In his traditional Message to Vietnamese Buddhists on the 2547th Anniversary of the Vesak (Birth of Buddha) on 15th May 2003, the Most Venerable Thich Huyen Quang, Patriarch of the banned Unified Buddhist Church of Vietnam (UBCV) has launched a pressing appeal to monks, nuns and lay-followers to free themselves from fear in order to overcome injustice and “rescue our people and humanity from the terrible disasters that confront them”.
86-year-old Patriarch Thich Huyen Quang, who is still under de facto house arrest despite a landmark meeting with Prime Minister Phan Van Khai on April 2nd 2003, told Buddhists that freedom from fear was the essence of Lord Buddha’s teachings delivered over 2,500 years ago. “Buddhism is the doctrine of liberation and enlightenment, the path towards absolute knowledge…”. “But how can we fulfil Buddha’s teachings of salvation if we are crushed by innumerable obstacles, oppressed and intimidated?.” … “By developing Fearlessness (Intrepidity), we mobilize all our resources to free others and help them confront the dangers and upheavals of society. Liberating humankind from fear means realizing to the very full the spirit of absolute knowledge, which has deeply impregnated Vietnamese Buddhism over the past 2,000 years”.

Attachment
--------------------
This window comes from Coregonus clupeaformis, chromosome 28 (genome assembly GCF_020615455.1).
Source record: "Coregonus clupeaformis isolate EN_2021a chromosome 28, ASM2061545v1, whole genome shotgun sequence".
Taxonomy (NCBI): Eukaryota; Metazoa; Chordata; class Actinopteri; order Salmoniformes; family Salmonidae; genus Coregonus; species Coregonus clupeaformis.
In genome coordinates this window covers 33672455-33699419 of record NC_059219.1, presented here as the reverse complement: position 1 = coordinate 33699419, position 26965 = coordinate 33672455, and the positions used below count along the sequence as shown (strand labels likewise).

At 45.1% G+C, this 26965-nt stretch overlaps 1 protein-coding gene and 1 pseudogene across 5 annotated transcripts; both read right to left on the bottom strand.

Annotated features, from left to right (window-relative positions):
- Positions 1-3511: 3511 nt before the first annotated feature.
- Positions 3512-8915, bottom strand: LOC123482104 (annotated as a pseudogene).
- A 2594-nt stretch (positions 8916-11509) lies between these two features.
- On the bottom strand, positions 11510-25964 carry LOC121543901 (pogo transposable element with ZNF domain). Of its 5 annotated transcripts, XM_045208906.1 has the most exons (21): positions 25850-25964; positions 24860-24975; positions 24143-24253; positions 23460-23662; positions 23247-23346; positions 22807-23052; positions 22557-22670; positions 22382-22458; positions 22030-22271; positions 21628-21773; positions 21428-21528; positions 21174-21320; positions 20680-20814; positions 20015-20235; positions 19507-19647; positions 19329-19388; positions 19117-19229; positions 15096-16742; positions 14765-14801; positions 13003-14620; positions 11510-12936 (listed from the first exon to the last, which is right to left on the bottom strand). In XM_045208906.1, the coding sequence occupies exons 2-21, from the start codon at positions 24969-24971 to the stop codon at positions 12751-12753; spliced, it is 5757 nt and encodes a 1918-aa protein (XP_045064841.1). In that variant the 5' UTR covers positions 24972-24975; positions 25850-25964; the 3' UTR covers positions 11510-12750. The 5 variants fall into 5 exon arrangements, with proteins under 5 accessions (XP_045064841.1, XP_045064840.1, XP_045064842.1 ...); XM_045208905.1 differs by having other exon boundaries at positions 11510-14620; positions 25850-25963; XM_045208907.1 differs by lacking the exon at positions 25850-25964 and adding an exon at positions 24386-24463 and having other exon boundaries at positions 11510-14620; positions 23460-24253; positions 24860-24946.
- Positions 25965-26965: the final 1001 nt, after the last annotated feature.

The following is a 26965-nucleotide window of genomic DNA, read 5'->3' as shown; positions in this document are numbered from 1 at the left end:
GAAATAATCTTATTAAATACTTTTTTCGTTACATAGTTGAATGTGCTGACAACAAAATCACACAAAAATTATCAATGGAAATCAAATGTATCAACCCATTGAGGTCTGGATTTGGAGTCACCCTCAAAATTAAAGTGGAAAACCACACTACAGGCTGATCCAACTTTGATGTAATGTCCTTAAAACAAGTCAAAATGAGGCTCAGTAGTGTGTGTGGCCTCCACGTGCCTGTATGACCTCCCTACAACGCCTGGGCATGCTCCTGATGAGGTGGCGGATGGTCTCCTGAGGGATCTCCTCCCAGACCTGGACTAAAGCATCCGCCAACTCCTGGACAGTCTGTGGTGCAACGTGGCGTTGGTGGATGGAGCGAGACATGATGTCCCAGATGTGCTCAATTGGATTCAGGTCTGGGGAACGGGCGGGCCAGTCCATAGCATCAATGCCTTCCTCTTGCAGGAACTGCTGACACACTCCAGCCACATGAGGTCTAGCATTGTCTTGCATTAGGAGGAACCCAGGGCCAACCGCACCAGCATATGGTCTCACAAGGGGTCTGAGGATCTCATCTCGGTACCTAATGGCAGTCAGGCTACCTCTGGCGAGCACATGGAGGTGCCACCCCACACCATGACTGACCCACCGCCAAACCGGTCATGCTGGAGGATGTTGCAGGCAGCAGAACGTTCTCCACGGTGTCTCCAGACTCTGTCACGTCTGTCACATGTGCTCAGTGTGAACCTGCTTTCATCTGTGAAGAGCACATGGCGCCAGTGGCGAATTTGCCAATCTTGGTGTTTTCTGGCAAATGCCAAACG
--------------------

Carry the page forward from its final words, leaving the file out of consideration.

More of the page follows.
Fearlessness, explains Venerable Thich Huyen Quang, is part of the concept of Buddhist “charity” which entails three kinds of offerings, all aimed at liberating humankind. By offering humanitarian aid, food or medicine, we can liberate others from poverty and sickness. By offering knowledge and fighting disinformation, we can liberate them from ignorance. By offering our wholehearted commitment to protect the truth, what is right, to promote happiness and welfare, we can liberate them from suffering. These three actions, rooted in the spirit of Fearlessness, constitute the ultimate offering – the offering of freedom from fear. The Buddhist will brave any danger, even that of losing his/her life, to protect Buddhism, justice and the truth, and this spirit of sacrifice inspires others to face violence and oppression with unshakeable courage.